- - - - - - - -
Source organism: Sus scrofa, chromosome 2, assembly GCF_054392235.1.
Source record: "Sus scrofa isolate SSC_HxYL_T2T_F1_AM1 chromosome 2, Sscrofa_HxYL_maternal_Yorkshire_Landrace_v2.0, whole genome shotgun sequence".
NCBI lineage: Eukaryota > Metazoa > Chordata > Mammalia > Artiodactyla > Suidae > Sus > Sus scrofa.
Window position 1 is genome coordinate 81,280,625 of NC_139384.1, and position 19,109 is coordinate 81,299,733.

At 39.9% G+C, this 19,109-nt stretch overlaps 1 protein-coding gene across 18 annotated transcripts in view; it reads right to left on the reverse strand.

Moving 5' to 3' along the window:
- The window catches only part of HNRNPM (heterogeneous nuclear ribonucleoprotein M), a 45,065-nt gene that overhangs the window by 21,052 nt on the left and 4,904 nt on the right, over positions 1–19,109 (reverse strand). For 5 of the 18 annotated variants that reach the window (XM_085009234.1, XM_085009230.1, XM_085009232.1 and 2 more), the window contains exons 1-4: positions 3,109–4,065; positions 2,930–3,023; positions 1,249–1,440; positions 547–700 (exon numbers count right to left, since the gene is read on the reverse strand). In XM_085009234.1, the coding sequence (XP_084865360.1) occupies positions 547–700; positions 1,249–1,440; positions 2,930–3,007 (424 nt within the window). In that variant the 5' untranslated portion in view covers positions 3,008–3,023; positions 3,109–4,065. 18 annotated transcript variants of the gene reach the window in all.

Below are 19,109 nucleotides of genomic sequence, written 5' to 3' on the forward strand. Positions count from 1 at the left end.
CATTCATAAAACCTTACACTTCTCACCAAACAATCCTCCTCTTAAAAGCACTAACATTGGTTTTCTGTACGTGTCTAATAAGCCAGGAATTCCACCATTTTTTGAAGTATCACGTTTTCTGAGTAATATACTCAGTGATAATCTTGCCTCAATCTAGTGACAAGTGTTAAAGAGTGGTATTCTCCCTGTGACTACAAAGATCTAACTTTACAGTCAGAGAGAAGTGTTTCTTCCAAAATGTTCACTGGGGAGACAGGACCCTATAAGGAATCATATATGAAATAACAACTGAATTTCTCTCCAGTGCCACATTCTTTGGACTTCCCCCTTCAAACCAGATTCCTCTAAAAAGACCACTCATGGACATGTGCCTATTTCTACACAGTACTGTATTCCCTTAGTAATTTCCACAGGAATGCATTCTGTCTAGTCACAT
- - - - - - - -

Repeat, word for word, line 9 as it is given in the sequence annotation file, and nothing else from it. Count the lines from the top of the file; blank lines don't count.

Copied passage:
CATTCATAAAACCTTACACTTCTCACCAAACAATCCTCCTCTTAAAAGCACTAACATTGGTTTTCTGTACGTGTCTAATAAGCCAGGAATTCCACCATTTTTTGAAGTATCACGTTTTCTGAGTAATATACTCAGTGATAATCTTGCCTCAATCTAGTGACAAGTGTTAAAGAGTGGTATTCTCCCTGTGACTACAAAGATCTAACTTTACAGTCAGAGAGAAGTGTTTCTTCCAAAATGTTCACTGGGGAGACAGGACCCTATAAGGAATCATATATGAAATAACAACTGAATTTCTCTCCAGTGCCACATTCTTTGGACTTCCCCCTTCAAACCAGATTCCTCTAAAAAGACCACTCATGGACATGTGCCTATTTCTACACAGTACTGTATTCCCTTAGTAATTTCCACAGGAATGCATTCTGTCTAGTCACAT